The opinion of the court was delivered by: Hillman, District Judge
This matter comes before the Court on Defendant's Motion to Dismiss Plaintiffs' Second Amended Complaint. For the reasons set forth below, Defendant's Motion will be granted in part and denied in part.
Plaintiffs, Thomas Mason and Molly E. Adams, filed their Second Amended Complaint on June 29, 2009, alleging counts for violation of the New Jersey Consumer Fraud Act ("NJCFA"), N.J.S.A. 56:8-1, et seq., negligent misrepresentation, intentional misrepresentation, and unjust enrichment against Defendant, The Coca-Cola Company. These claims are all premised on Plaintiffs' allegations that Defendant "promoted, advertised and marketed" its product "Diet Coke Plus," despite the fact that it had a misleading label that was in violation of the Federal Food & Drug Administration's ("FDA") rules and regulations. (Second Amended Complaint at ¶ 11.) Among other things, Plaintiffs allege that "the term 'Plus' connotes a more robust amount of vitamins and minerals in the product when, in fact, that was not the case at all." (Id. at ¶ 14.) Defendant now moves to dismiss Plaintiff's Second Amended Complaint.
Defendant asserts that this matter should be dismissed because the issues raised fall within the special competence of the FDA. The doctrine of primary jurisdiction applies where a claim "involves technical or policy considerations which are beyond the court's ordinary competence and within [an administrative] agency's field of expertise," and requires that the court refer the matter to the appropriate agency. MCI Telecommunications v. American Telephone & Telegraph, Inc., 496 F.2d 214, 220 (3d Cir. 1974); see also CSX Transp. Co. v. Novolog Bucks County, 502 F.3d 247, 253 (3d Cir. 2007); MCI Telecommunications v. Teleconcepts, Inc., 71 F.3d 1086, 1103 (3d Cir. 1995). The doctrine is intended to promote "uniformity and consistency in the regulation of a business entrusted to a particular agency, the utilization of an agency's specialized knowledge and insight gained through experience, and the exercise of administrative discretion in affecting regulatory policy entrusted to an agency." Ipco Safetely Corp. v. Worldcom, Inc., 944 F. Supp. 352, 356 (D.N.J. 1996).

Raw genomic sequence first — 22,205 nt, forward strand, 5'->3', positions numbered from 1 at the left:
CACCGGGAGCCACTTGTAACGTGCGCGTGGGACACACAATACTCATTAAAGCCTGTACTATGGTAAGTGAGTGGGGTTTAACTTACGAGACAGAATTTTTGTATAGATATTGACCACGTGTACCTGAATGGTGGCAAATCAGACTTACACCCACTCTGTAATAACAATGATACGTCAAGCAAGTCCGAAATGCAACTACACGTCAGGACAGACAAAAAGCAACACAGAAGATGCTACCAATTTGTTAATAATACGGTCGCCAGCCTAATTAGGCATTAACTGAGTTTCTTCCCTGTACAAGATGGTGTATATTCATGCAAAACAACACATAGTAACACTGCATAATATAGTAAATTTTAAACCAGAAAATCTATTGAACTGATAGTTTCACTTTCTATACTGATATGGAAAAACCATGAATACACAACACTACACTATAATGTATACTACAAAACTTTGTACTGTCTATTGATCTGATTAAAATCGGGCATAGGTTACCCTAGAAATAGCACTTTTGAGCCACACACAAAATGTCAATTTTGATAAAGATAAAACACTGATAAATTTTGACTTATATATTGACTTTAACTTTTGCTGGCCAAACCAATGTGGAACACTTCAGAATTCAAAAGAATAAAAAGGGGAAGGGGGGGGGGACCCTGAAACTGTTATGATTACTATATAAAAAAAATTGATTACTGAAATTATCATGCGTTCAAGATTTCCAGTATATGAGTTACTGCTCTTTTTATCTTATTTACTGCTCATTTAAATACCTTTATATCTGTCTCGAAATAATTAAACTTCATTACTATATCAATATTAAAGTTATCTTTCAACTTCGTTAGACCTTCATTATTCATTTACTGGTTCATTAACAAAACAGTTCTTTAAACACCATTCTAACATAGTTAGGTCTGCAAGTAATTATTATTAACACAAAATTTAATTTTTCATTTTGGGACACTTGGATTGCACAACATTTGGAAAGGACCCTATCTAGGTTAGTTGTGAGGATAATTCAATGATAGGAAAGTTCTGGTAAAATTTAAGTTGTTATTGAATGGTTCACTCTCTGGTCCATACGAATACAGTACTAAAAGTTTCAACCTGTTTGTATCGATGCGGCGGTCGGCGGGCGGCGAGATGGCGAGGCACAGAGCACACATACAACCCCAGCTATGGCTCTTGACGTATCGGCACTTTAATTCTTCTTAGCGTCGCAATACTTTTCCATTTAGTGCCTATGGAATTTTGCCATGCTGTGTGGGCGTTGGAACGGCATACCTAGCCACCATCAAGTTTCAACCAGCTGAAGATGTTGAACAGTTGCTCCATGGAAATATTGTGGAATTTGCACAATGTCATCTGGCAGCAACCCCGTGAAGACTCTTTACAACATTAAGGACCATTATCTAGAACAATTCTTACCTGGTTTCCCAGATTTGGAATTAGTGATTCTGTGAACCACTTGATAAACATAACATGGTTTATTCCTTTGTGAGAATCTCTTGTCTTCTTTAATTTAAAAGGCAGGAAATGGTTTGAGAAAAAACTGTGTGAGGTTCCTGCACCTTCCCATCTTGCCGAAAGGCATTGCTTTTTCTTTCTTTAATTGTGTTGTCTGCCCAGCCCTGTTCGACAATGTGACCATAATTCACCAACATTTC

"[T]he possibility that a conflict may arise if a court were to decide a matter inextricably intertwined with an intensive regulatory scheme requires judicial abstention in such cases." Torres-Hernandez v. CVT Prepaid Solutions, Inc., No. 08-1057-FLW, 2008 U.S.Dist. LEXIS 105413, at *8 (D.N.J. Dec. 9. 2008); see also Cheyney State College Faculty v. Hufstedler, 703 F.2d 732, 736 (3d Cir. 1983); American Telephone & Telegraph, Inc., 496 F.2d at 220 (finding that doctrine was created to "avoid conflict between the court and an administrative agency arising from either the court's lack of expertise with the subject matter of the agency's regulation or from contradictory rulings by the agency and the court"). This does not mean that a court must defer to an agency every time a cause of action implicates regulations. See The Business Edge Group, Inc. v. Champion Mortgage Company, Inc., 519 F.3d 150, 154 (3d Cir. 2007). Courts are quite capable of handling issues that can be resolved "using the plain language of the [regulations] and ordinary rules of construction." Id.
Whether the doctrine of primary jurisdiction applies is determined on a case-by-case basis. Global Naps, Inc. v. Bell Atlantic - New Jersey, Inc., 287 F. Supp. 2d 532, 549 (D.N.J. 2003). Although there is "no fixed formula for determining whether the doctrine of primary jurisdiction applied," courts may consider the following factors:
(1) whether the question at issue is within the conventional experience of judges or whether it involves technical or policy considerations within the agency's particular field of expertise;
(2) whether the question at issue is particularly within the agency's discretion;
(3) whether there exists a substantial danger of ...